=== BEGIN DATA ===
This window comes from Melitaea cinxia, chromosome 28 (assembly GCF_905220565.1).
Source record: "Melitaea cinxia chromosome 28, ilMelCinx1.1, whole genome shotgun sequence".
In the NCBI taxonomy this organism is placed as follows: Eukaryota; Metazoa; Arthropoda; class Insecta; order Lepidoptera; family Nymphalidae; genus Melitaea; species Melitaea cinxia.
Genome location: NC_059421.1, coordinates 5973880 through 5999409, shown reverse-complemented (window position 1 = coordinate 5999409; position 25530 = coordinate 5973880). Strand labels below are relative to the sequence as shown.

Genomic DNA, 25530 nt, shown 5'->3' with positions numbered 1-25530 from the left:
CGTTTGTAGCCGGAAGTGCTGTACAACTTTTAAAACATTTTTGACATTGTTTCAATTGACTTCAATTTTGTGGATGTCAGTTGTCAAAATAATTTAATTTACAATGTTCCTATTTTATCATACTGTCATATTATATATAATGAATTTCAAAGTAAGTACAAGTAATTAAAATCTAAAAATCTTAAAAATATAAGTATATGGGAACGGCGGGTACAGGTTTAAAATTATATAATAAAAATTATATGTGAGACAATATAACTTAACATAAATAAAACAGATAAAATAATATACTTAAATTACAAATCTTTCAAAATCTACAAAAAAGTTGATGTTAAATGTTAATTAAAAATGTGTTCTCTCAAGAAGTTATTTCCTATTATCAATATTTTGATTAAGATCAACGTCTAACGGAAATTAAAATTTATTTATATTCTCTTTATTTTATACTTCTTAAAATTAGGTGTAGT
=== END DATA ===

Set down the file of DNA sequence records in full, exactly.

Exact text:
This window comes from Melitaea cinxia, chromosome 28 (assembly GCF_905220565.1).
Source record: "Melitaea cinxia chromosome 28, ilMelCinx1.1, whole genome shotgun sequence".
In the NCBI taxonomy this organism is placed as follows: Eukaryota; Metazoa; Arthropoda; class Insecta; order Lepidoptera; family Nymphalidae; genus Melitaea; species Melitaea cinxia.
Genome location: NC_059421.1, coordinates 5973880 through 5999409, shown reverse-complemented (window position 1 = coordinate 5999409; position 25530 = coordinate 5973880). Strand labels below are relative to the sequence as shown.

Genomic DNA, 25530 nt, shown 5'->3' with positions numbered 1-25530 from the left:
CGTTTGTAGCCGGAAGTGCTGTACAACTTTTAAAACATTTTTGACATTGTTTCAATTGACTTCAATTTTGTGGATGTCAGTTGTCAAAATAATTTAATTTACAATGTTCCTATTTTATCATACTGTCATATTATATATAATGAATTTCAAAGTAAGTACAAGTAATTAAAATCTAAAAATCTTAAAAATATAAGTATATGGGAACGGCGGGTACAGGTTTAAAATTATATAATAAAAATTATATGTGAGACAATATAACTTAACATAAATAAAACAGATAAAATAATATACTTAAATTACAAATCTTTCAAAATCTACAAAAAAGTTGATGTTAAATGTTAATTAAAAATGTGTTCTCTCAAGAAGTTATTTCCTATTATCAATATTTTGATTAAGATCAACGTCTAACGGAAATTAAAATTTATTTATATTCTCTTTATTTTATACTTCTTAAAATTAGGTGTAGT